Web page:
Court will rehear decision to nix portions of former school parcel tax

Court will rehear decision to nix portions of former school parcel tax

Michele Ellson

Updated at 6:00 p.m. Tuesday, January 8

A state appeals court has agreed to revisit its decision to strike down portions of a 2008 Alameda school parcel tax, a ruling that could ultimately cost Alameda Unified millions of dollars and put other school districts’ parcel taxes at risk of being tossed by courts.

Meanwhile, former Vice Mayor Rob Bonta – in his new perch as a state assemblyman – has introduced a bill that would explicitly allow school districts to charge different classes of property owners different tax rates, as Alameda’s former Measure H had. The bill, Bonta’s first, specifically negates the appeals court's ruling that the district overstepped its authority when it charged residential and commercial property owners different tax rates.

In a petition filed 15 days after the court’s December 6 ruling, the school district’s attorneys said a First District Court of Appeal panel ignored prior court decisions supporting the district’s contention that it had the right to tax homeowners and commercial property owners differently and also, key portions of the history around the state Legislature’s efforts to restate school districts’ ability to levy special taxes in the wake of a 1986 voter initiative that called those rights into question.

“To reach the conclusion that Measure H is beyond statutory authority, the opinion side-steps relevant precedent and canons of statutory construction, and misconstrues legislative history,” the district’s lawyers wrote.

They said the intent of state statutes that spell out school and special districts’ right to levy special taxes was to restate those rights in the wake of Proposition 62, which was intended to curb the imposition of special taxes by districts and local governments.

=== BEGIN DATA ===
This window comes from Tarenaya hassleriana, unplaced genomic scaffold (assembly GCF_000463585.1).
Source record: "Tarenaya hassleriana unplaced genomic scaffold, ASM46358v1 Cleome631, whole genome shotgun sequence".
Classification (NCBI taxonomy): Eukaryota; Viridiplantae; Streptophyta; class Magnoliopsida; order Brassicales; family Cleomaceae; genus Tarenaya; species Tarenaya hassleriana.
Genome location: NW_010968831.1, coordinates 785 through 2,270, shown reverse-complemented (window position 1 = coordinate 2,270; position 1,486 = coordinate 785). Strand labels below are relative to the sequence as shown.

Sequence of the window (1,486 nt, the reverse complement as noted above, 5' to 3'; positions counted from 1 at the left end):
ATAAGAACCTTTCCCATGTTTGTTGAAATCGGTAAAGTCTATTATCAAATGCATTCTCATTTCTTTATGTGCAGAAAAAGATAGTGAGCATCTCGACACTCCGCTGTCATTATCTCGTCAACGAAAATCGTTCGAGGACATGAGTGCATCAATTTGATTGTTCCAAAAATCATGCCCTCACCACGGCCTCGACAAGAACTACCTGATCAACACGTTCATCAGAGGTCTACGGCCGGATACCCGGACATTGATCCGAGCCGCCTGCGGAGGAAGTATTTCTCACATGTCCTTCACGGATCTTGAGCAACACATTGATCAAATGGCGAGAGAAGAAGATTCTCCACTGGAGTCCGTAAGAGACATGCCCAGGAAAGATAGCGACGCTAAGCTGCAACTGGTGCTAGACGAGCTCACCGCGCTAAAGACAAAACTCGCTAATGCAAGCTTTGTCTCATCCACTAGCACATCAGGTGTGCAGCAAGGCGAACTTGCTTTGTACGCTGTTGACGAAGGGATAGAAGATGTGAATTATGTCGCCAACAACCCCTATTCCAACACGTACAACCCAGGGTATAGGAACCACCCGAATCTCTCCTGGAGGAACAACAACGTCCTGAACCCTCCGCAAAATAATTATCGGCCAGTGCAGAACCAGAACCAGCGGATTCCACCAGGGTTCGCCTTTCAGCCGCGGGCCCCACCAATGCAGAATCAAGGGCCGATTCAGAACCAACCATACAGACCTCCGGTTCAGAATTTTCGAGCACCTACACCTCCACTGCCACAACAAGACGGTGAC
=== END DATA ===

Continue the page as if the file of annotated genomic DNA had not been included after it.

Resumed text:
The uniformity clause included in state law was intended to address taxes that were being imposed on new construction only, the district’s attorneys said, arguing that prior case law clearly sets out the right to tax different classes of property owners differently.

“The interpretation proffered by the District is supported by the plain language of the statute, legal precedent, legislative history and allows Measure H and similar parcel taxes across the state to remain intact,” the petition says.

Several districts across California have taxes similar to Measure H, which charged different rates for homeowners and commercial property owners during the three years it was in effect. Albany Unified charges homeowners a flat rate and commercial property owners based on their square footage – a structure that has been in place since before Proposition 62 passed, the district’s lawyers note – and a several other school districts in California gained approval of similar taxes this past November.

David Brillant, the attorney representing George Borikas and other property owners who sued the district to overturn the tax, said the petition was expected. He said such a proceeding is typically held to ensure arguments are raised and address before one of the parties in the suit asks the state Supreme Court to weigh in on the case.

“The District felt they needed to make a few more arguments to the Court of Appeal, especially since they changed lawyers,” Brillant said in an e-mail response to a reporter’s request for comment.

The petition says the school district “was not made aware” of the court’s intent to consider certain portions of the legislative history around the state law that allows school districts to levy parcel taxes by its prior attorneys and that district officials didn’t have access to the history to evaluate prior to oral arguments in the appeal.

The voter-approved Measure H tax charged homeowners $120 a year and commercial property owners 15 cents a square foot up to a cap of $9,500 during each of the three years it was in effect. It was replaced by Measure A, which charges almost every Alameda property owner the same rate up to a cap of $7,999 and which has withstood its own court challenge.

In the Measure H case, the appeals court ruled that state law required the district to charge every property owner the same amount, $120 per parcel, and sent the case back to a trial judge to determine whether refunds were due. The majority of the $4.5 million to be raised by the tax was paid by commercial property owners.

A date to rehear the case has not yet been set, district officials said in a press release, which said district officials will continue to consider additional legal and legislative options.

In a press release, Bonta said his bill “clarifies existing law by stating that school districts are allowed to assess parcel taxes in accordance with rational classifications among taxpayers or types of property within a district, as long as the taxes are applied uniformly within those classifications.”

Related: School district could owe refunds on 2008 parcel tax

Measure H ruling could impact other schools’ tax measures